Jacob of Nisibis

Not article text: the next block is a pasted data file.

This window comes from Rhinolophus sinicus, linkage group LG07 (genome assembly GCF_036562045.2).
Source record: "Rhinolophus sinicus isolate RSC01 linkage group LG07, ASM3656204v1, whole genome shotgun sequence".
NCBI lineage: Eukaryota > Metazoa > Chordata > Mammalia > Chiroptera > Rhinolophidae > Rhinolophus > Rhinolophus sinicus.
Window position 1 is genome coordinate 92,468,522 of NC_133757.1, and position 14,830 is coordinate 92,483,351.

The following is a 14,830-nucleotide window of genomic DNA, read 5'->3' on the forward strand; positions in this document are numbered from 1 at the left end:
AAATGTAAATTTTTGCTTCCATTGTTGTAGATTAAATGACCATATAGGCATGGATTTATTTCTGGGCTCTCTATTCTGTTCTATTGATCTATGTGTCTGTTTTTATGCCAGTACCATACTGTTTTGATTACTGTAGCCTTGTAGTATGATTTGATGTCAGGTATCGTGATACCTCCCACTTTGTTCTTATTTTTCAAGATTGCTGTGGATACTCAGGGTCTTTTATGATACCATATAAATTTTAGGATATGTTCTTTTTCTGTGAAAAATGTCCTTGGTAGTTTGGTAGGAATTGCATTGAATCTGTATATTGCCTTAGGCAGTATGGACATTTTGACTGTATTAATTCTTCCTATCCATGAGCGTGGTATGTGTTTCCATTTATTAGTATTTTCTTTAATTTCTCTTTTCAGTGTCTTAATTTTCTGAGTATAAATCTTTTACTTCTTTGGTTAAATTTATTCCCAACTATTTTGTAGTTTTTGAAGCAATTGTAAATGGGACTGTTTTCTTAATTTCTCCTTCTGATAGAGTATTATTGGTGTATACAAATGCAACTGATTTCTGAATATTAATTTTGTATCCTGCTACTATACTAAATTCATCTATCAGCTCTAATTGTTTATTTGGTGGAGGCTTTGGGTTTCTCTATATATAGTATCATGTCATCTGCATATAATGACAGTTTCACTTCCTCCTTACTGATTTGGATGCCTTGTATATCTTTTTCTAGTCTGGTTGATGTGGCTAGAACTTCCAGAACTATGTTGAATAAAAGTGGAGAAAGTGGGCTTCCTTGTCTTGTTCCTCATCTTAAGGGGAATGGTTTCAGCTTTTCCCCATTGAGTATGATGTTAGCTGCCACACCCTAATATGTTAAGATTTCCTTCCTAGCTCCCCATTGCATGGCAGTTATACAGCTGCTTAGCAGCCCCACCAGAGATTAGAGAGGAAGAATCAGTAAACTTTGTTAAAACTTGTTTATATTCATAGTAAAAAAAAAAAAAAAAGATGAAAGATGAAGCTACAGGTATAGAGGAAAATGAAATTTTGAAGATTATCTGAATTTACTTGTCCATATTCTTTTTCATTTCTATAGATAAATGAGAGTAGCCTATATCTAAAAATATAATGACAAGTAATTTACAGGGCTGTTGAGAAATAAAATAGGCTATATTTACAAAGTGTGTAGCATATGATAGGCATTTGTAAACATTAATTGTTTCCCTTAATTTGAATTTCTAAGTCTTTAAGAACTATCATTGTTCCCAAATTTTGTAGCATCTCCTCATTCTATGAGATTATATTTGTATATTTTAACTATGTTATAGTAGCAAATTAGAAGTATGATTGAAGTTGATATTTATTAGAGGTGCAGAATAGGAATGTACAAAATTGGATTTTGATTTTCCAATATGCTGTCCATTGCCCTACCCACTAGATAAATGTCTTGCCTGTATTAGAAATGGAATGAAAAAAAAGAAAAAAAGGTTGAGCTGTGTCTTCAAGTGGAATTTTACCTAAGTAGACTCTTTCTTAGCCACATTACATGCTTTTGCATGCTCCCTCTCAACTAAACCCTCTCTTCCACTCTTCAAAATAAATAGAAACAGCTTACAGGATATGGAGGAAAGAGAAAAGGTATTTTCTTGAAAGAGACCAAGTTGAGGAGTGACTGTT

FOURTH century. Jacob (or James), a solitary ascetic, was made bishop of Nisibis by popular acclaim. A confessor in the persecution of Maximus, he later took a leading part at the Council of Nicea and was classed favorably by Athanasius with Hosius of Cordova and Alexander of Alexandria. Apparently he subscribed to the decrees of the Dedication Council of Antioch (341). He baptized and befriended Ephraem the Syrian,* with whom tradition sometimes confused him. Theodoret and Gennadius record legends of his austerity and wonder-working. Nicknamed “the Moses of Mesopotamia,” he organized a week of public prayer which was answered by the death of Arius, and he so defended Nisibis against the Persian Sapor II in 338, 346, and 350 that after he died, his bones were treated as guarantees of civic protection. Christians removed them when Nisibis fell in 363. The Chronicle of Edessa dates his death in 338, but the legendary defense of Nisibis in 350 rules this out. Modern scholars reject the claim that eighteen tracts discovered in Venice and published by Antonelli in 1756 are part of twenty-six Syriac treatises on faith and practice attributed to Jacob by Gennadius. The Roman, Syrian, Greek, Mennonite, and Coptic churches commemorate him.